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The pros and cons of a brokered convention.

Aaron P. Bernstein/Getty Images

Matthew Continetti makes some good points about why a contested convention to prevent Donald Trump from winning the Republican nomination would be a disaster. 

I can see how maybe, just maybe, Cruz could win enough of the Trump forces and enough of the party regulars scared by Trump to win the nomination at the convention. But I can’t see Rubio doing that, or Mitt Romney, or Paul Ryan. The delegates would revolt. The anti-establishment folks would walk out. If there is one thing the primaries have taught us so far, it is that there are more Republicans who back Trump and Cruz than Marco Rubio. Donald Trump has won the most states, set the terms of the political debate, and is in part responsible for record interest and turnout in the 2016 Republican primary. The idea that his voters would stand idly by—that he would stand idly by—as the convention nominates Rubio or Romney in his place is more than farcical. It’s delusional.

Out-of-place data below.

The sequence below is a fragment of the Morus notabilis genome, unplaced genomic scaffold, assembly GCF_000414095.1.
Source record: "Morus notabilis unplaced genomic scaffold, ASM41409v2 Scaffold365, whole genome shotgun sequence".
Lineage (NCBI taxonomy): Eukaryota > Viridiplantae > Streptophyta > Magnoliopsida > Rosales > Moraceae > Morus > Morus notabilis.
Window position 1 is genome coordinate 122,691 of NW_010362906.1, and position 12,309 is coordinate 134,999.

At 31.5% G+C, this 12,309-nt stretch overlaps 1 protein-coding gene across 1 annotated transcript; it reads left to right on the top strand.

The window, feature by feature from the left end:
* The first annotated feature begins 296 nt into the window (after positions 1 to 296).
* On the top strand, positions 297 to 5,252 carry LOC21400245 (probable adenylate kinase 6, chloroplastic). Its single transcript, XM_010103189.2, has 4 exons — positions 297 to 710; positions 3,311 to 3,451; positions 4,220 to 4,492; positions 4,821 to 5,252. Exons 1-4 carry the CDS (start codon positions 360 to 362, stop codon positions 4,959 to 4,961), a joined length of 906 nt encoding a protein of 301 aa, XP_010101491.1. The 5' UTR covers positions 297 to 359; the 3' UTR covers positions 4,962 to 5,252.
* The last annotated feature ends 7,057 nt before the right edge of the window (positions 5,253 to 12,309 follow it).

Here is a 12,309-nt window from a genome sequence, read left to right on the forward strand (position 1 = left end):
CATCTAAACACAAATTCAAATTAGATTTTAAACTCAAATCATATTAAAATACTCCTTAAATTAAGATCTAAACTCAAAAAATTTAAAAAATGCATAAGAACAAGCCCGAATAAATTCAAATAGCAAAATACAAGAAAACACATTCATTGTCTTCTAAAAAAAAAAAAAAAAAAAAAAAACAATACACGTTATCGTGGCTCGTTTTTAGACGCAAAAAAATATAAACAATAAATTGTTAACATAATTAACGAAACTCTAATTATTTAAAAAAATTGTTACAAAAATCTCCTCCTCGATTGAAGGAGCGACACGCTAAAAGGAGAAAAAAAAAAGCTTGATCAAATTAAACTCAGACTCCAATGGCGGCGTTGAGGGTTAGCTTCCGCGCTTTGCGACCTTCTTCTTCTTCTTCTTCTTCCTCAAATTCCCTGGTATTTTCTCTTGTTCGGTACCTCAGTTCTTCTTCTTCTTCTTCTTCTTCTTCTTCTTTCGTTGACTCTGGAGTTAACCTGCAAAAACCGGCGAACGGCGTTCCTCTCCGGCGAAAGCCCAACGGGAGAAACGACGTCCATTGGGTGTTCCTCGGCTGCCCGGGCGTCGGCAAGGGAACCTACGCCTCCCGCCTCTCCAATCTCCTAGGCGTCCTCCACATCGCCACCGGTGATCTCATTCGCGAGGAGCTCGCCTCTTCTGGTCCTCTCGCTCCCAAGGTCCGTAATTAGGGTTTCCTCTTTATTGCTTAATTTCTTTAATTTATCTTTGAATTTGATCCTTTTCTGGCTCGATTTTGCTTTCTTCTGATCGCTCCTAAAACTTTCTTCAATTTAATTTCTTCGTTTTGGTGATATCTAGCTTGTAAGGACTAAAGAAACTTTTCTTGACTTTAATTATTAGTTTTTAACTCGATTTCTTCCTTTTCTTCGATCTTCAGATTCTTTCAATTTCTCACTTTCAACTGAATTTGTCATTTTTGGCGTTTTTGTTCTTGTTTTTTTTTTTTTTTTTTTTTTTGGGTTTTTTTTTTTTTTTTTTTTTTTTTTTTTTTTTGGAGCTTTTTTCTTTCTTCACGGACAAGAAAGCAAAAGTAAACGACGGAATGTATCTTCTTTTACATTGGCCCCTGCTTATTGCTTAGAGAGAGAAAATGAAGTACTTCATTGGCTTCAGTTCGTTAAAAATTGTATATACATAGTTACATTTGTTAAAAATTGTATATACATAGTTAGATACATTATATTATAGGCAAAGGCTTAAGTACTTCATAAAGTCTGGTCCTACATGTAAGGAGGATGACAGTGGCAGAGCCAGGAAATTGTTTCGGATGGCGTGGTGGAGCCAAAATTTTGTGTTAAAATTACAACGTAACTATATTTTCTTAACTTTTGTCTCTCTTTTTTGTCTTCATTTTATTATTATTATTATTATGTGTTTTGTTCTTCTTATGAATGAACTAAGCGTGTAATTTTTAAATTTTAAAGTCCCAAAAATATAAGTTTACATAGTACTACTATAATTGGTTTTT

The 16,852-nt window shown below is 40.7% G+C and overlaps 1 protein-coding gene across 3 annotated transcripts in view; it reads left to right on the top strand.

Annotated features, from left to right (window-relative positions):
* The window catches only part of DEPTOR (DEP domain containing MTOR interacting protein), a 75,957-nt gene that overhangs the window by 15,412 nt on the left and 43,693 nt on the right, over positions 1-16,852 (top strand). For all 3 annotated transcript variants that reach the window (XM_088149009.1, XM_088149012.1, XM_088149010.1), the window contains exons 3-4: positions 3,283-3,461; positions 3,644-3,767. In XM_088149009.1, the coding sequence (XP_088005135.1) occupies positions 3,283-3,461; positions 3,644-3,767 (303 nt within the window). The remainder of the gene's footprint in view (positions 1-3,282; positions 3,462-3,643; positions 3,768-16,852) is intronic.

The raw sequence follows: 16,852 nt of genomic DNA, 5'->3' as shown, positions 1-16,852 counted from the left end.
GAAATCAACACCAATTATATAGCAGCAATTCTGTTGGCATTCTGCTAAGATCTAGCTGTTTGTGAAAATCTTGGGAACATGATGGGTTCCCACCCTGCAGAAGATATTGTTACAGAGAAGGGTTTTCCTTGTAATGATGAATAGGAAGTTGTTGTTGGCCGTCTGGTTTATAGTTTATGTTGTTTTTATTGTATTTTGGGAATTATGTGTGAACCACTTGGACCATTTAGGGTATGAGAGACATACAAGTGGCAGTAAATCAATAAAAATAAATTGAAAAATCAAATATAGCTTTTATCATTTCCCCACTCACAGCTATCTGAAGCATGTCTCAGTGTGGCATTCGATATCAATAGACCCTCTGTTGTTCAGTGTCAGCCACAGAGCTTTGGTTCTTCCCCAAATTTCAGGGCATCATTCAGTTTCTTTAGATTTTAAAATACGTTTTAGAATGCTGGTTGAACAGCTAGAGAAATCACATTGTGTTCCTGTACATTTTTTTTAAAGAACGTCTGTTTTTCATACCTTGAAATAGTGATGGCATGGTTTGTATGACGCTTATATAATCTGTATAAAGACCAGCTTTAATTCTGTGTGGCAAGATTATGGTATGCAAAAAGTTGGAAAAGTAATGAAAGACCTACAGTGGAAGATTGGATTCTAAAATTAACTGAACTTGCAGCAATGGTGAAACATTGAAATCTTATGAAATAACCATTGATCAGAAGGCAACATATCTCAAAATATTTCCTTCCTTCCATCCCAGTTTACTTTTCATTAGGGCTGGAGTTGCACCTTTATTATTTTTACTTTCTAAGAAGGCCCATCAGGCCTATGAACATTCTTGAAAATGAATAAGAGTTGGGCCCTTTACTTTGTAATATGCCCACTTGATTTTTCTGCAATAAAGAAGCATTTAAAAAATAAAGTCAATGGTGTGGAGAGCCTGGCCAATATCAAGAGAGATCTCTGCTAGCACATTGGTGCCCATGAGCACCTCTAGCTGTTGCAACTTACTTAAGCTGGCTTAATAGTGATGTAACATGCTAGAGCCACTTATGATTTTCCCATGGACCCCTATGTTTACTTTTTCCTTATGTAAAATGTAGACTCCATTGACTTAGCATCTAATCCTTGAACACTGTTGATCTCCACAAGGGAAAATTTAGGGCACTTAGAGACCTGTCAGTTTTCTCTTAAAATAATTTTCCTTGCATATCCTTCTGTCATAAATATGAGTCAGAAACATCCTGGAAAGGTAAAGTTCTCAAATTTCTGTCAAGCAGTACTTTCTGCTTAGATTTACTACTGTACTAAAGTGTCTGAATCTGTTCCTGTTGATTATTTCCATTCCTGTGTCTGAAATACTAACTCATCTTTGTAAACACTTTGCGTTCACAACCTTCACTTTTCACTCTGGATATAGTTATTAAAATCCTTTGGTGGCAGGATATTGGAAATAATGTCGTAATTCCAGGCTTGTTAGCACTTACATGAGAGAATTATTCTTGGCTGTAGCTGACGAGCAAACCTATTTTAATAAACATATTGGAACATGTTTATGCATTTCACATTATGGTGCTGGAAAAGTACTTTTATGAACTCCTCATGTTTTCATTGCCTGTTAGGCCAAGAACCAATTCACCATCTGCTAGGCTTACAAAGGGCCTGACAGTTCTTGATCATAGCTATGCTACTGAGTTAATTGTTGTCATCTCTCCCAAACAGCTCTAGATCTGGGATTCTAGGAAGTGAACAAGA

But the alternative is no less disastrous. Awarding Trump the nomination would not only result in a likely loss in November, but could also embed his brand of conservative politics in the GOP’s DNA. As Jeet Heer has written, Goldwater may have lost in 1964, but his politics lived on and flourished.

Brian Beutler convincingly argues today that a Trump nomination is precisely the disastrous reckoning the GOP needs to restore the party to sanity. But why can’t this disastrous reckoning come sooner, at the convention? It could cost the GOP Trump’s supporters, and hence the election, but at least the party could begin reforging its identity without his influence.